New Trade Case on Imports of Certain Vertical Shaft Engines between 99cc and 225cc, and Parts Thereof from China
A new U.S. antidumping (“AD”) and countervailing duty (“CVD”) case was filed on March 18, 2020, by the Briggs & Stratton Corporation against imports of certain vertical shaft engines between 99cc and 225cc, and parts thereof from China.
The subject engines are gasoline-powered, spark-ignition, internal combustion engines. They have one cylinder and are air-cooled. They have a minimum displacement of 99cc and a maximum displacement of up to 225cc. Engines with this displacement typically generate gross power between 1.95 kilowatts (“kw”) to 4.75 kw. These engines are predominantly designed for and used in walk-behind lawnmowers. They are also used in pressure washers. The full scope of the merchandise covered is set forth below.
The petition includes AD (less than fair value) and CVD (unfair subsidy) allegations against China. The Department of Commerce (“DOC”) and the International Trade Commission (“ITC”) will conduct the investigation. Within the next 45 days, the ITC will determine if there is a reasonable indication that the imports are injuring the U.S. industry. If the ITC finds that standard is met, then the case will move to the DOC which will calculate the preliminary AD and CVD duty margins.
The DOC’s preliminary determinations are currently scheduled for June 11, 2020 (CVD) and August 25, 2020 (AD), which are the dates when importers will be required to deposit the calculated duties upon the products’ entry in the U.S. market.
There is a strict statutory deadline associated with this proceeding and affected companies are advised to prepare as soon as possible. If this product is of interest to you, please let us know so that we can provide you with additional information as it becomes available.
The following are key facts about this trade case:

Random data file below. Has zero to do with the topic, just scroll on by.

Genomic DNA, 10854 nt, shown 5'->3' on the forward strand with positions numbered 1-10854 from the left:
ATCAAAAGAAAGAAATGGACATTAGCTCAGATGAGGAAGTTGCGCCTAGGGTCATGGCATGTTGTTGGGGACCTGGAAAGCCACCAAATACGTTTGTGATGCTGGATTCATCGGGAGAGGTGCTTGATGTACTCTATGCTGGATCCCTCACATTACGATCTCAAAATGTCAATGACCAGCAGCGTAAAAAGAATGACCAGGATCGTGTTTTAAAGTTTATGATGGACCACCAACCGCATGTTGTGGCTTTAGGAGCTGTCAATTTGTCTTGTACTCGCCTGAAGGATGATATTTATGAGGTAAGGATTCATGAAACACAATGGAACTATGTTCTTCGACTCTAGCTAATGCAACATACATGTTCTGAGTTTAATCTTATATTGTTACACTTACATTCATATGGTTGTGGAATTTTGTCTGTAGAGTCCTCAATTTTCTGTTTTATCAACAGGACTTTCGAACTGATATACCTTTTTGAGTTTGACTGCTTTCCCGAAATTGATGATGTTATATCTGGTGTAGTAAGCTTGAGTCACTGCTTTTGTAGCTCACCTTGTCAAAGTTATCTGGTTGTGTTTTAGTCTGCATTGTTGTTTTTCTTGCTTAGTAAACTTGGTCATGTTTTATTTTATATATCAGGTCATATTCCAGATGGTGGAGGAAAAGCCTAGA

Petitioner: The Briggs & Stratton Corporation.
Foreign Producers/Exporters and US Importers: Please contact us for a listing of individual companies named in the petition.
Alleged AD and CVD margins: Petitioners have alleged the following AD and CVD margins:
China- calculated AD margins ranging from 466.01 percent to 548.74 percent and a CVD margin above de minimus.
Merchandise covered by the scope of the case:
The merchandise covered by this investigation consists of spark-ignited, non-road, vertical shaft engines, whether finished or unfinished, whether assembled or unassembled, whether mounted or unmounted, primarily for walk-behind lawnmowers. Engines meeting this physical description may also be for other non-handheld outdoor power equipment, including but not limited to, pressure washers. The subject engines are spark ignition, single-cylinder, air cooled, internal combustion engines with vertical power take-off shafts with a minimum displacement of 99 cubic centimeters (“cc”) and a maximum displacement of up to 225cc. Typically, engines with displacements of this size generate gross power of between 1.95 kilowatts (“kw”) to 4.75 kw.
Engines covered by this scope normally must comply with and be certified under Environmental Protection Agency (EPA) air pollution controls title 40, chapter I, subchapter U, part 1054 of the Code of Federal Regulations standards for small nonroad spark-ignition engines and equipment. Engines that otherwise meet the physical description of the scope but are not certified under 40 CFR part 1054 and are not certified under other parts of subchapter U of the EPA air pollution controls are not excluded from the scope of this proceeding. Engines that may be certified under both 40 CFR part 1054, as well as other parts of subchapter U, remain subject to the scope of this proceeding.